Iceland is a country that begs to be explored, and you’ll navigate to hard-to-reach areas, unlocking the secrets of the west coast on this 8-day small ship adventure cruise.
Encounter a dramatic volcanic landscape of geysers, hot springs, waterfalls, glaciers and black sand beaches. Experience rugged landscapes, ancient stories of Vikings and the Norse, and exceptional wildlife viewing opportunities.
Aboard the M/Y Callisto, surrounded by rich fabrics, woodwork, antiques and fine works of art, cast off from Akureyri and cruise past soaring coastal cliffs lined with birds to the far north-western reaches of the island, where few travellers tread.
Disembark to learn about Iceland’s unique heritage and culture, exploring historic museums and towns – from tiny fishing villages to the country’s northernmost city Siglufjordur. Walk to waterfalls of the gods, see Europe’s most powerful glacier, choose to visit volcanoes on an isolated island, then dock in fascinating Reykjavik. This cruise will reveal the inspirational, ancient, and untamed beauty of Iceland.
Why we love this trip
- Icelandic tourism is booming, but it’s still mostly land-based around the famous – yet well-worn – Golden Circle route. We’re the only adventure company offering this unique coastal itinerary.
- While bigger cruise liners have to moor out at sea and commute into shore via tender, we’ll drop anchor in the middle of port towns like Akranes or Isafjodur. You can hop on or off the boat as you please.
- On Day 4 we sail directly beneath the incredible Latrarbag Cliffs, a sheer 450 metre wall of volcanic rock, home to millions of puffins and northern gannets.
- Many land-bound Iceland itineraries never make it to the stunning West Fjordlands, and rarely to the fishing villages of the north coast. You’ll meet native herring fisherman and get a feel for the local way of life.
Is this trip right for you?
- This is a small ship adventure cruise, which means you’ll be sailing on a yacht with between 30 – 50 other people. The boat is spacious and comfortable, but it focuses more on the destination than on-board activities. Instead of a pool, we have the sea itself. Instead of a casino, we’ve got board games and a good book. There’s also no formal dress code to worry about. Wifi is available for a small charge.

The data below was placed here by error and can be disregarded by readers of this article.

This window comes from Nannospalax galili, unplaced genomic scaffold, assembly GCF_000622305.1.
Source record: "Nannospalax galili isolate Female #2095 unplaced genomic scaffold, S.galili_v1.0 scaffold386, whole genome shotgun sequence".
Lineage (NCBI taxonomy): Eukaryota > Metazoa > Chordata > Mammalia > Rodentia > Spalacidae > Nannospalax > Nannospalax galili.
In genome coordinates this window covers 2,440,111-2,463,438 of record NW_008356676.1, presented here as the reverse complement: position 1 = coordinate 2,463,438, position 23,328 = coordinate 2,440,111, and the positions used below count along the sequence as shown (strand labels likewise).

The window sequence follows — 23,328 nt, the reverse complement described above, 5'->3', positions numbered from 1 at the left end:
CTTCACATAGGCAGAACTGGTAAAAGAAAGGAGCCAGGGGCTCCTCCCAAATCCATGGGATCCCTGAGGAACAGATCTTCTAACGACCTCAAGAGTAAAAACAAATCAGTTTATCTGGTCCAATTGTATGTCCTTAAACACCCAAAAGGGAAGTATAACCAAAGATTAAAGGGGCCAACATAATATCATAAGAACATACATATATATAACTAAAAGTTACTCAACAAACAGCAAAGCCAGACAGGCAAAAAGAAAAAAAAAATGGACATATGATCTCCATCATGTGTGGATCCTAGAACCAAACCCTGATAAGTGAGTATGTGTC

- Our ship moves under engine power, rather than sailing, so all cabins will experience light engine noise when the ship is moving (and occasionally when we drop anchor). It’s probably worth packing earplugs if you’re a light sleeper.
- Onshore activities and excursions will involve a bit of walking. You’ll be visiting sites where at times you may have to cross uneven ground and challenging conditions underfoot. If you have any concerns, please speak to your group leader before taking part.
- If you’re concerned about seasickness, there are seasickness tablets on-board. The ship will experience some roll and pitch in choppy conditions, however all of our ships come equipped with stabilisers to minimise movement. Most of our departures run in peak season, when the seas are calmer. Your crew will do all they can to minimise any discomfort.
- There are no lifts (elevators) on-board our ships, so you’ll have to navigate a few steep flights of stairs on-board. Handrails are always available.
- If you’re keen to swim off the boat, this may not be the tour for you. Even in high summer, the waters around Iceland are far too cold for a dip.
We sail 3 times a year: June, August, September.
When to go to Icleland?
Iceland’s far north ocean location makes for fluctuating weather. May-Sep is the best time to visit Iceland if you want to go whale watching; you can combine orcas with Northern Lights in late Sep. Jun-Aug offer endless days, low 20s warmth plus summer festivals. Dry weather inland makes this prime hiking season. Snow comes as early as Sep (and can linger to May) but Iceland can look good too in autumn. Winters can be brutal – but offer the aurora borealis for the long dark hours.
Visas and passports
NZ passport holders do not require a visa at present to enter Iceland for touristic purposes for a stay of up to 90 days.
Geography & environment
Much of Iceland’s landscape could double for a Tolkien fantasy – the very earth is hot beneath your tread, spitting out hot liquids, lava, dark ash and otherworldly fumes. Craggy mountains brood around iceberg dotted fjords, while long winter darkness is lit by ethereal glowing aurora swirling above glaciers and ice plains in green and magenta shimmers. But there’s another side to this amazing island: soft hillocks roll down to brightly coloured traditional fishing villages; verdant meadows are carpeted with fantastic wildflowers and prowled by spritely Arctic fox; seacliffs and dark sand beaches raucous with birdlife and barking seals.
The people are as distinctive, descended from Norse settlers driven from the mainland for being too toughly spirited even for the Vikings. Icelandic culture is fed by this unique geography and history, fomenting a nation with more writers per capita than any other.